The Trouble with Each of Us

In a Peanuts comic strip, Lucy comes up to Charlie Brown and says, "You know what the whole trouble with you is?"  Charlie replies, "No, and I don't want to know! Leave me alone!" And then he walks off frowning disgustedly. But Lucy has the last word. She yells: "The whole trouble with you is that you won't listen to what the whole trouble with you is!" 
 
Lucy would likely not realize it, but she has hit the nail on the head. There are very important benefits of listening to what the trouble with us is. Even though this truth  might be painful, it can be exactly what we need to hear.  Learning what our trouble is, is the first step in finding a solution.
 
The Bible tells us that ultimately the trouble with us is that we are sinners who have rebelled against God and are failing to live for His glory.  This truth is summed up in Romans 3:23:  “For all have sinned and fall short of the glory of God. That “all” includes each one of us, no matter who we are, no matter how good of a reputation we  have, no matter how religious we may be, or no matter how much our personality exudes with “Minnesota niceness.”
 
Dr. John Piper preached a sermon a few years ago that highlighted this reality.  He said, “John Piper is bad.  I don’t just do bad things sometimes, I am a bad person.”  Now, Piper was not confessing a sexual affair, embezzlement of church funds, or some other type of moral failure which we would find shocking.  He was talking about actions and attitudes most of us would consider “normal,” but that clearly fall below God’s standard of perfection.  And he wasn’t really referring to actions and attitudes, but to the proud and selfish soul, from which these actions and attitudes flow.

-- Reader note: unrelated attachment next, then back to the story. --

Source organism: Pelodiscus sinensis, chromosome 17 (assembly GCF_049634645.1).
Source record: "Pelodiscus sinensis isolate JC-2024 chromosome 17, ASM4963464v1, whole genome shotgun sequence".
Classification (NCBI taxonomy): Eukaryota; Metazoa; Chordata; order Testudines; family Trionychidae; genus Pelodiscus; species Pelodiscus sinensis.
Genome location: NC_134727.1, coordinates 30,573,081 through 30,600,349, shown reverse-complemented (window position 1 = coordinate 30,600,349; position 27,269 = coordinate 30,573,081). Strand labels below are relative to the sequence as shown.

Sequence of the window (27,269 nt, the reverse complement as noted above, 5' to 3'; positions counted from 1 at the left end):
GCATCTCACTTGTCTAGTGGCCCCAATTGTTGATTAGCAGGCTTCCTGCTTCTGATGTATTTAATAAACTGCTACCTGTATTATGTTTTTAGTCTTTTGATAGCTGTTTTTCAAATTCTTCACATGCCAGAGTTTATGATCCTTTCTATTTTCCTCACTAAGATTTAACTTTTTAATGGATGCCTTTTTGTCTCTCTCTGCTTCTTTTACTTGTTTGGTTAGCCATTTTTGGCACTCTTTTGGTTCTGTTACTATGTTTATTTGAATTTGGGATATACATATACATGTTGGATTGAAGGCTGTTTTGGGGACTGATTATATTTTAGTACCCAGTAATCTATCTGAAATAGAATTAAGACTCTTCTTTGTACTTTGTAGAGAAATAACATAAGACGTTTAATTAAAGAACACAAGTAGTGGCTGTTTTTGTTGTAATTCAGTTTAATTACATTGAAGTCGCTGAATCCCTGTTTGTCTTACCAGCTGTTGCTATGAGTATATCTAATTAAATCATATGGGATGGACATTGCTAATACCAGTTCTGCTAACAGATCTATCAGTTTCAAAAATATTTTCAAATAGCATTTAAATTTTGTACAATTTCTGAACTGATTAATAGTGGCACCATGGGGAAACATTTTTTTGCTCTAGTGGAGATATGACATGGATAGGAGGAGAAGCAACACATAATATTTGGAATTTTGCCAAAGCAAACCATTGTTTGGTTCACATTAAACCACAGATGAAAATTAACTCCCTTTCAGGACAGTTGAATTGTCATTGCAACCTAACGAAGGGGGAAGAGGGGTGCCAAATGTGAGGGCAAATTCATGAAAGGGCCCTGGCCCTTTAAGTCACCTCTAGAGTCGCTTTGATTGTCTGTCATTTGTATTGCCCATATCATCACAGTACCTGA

Friends, I would echo John Piper’s words and tell you that Dan Erickson is bad.  I don’t just do bad things sometimes, I am a bad person.   The sins of which I am guilty would likely not be considered serious or spectacular by most folks.  If I simply compared myself to others, I might be able to make the case that I am a “good” person.  Yet, when I think about the pride, selfishness and other not so good attitudes with which I continually struggle, I know I am not truly “good,” at least as God would define it.
 
Learning what my trouble is and admitting I am a sinner, a bad person, is the first step in finding a solution.  What is the next step?  Receiving God’s grace and forgiveness which He offers freely in Christ.  As God’s Spirit enables, we need to turn to the Lord Jesus and embrace Him as our Savior.  When we do that, all of our sins are forgiven.  We then receive the righteousness of Jesus, which means that God declares those of us who are by nature “bad” people, to be “good” people.  He does this not on the basis of anything we do, but on what Jesus has done for us through His death and resurrection.  Then, through His Spirit, God helps us get rid of those bad actions and attitudes and to grow to actually become less “bad” and more like Jesus in our character.

Friends, may the Lord help us admit what the trouble with each of us is, and then embrace the solution He has for us in Jesus Christ.
 
Rev. Dan Erickson, Sr. Pastor, Chisholm Baptist Church
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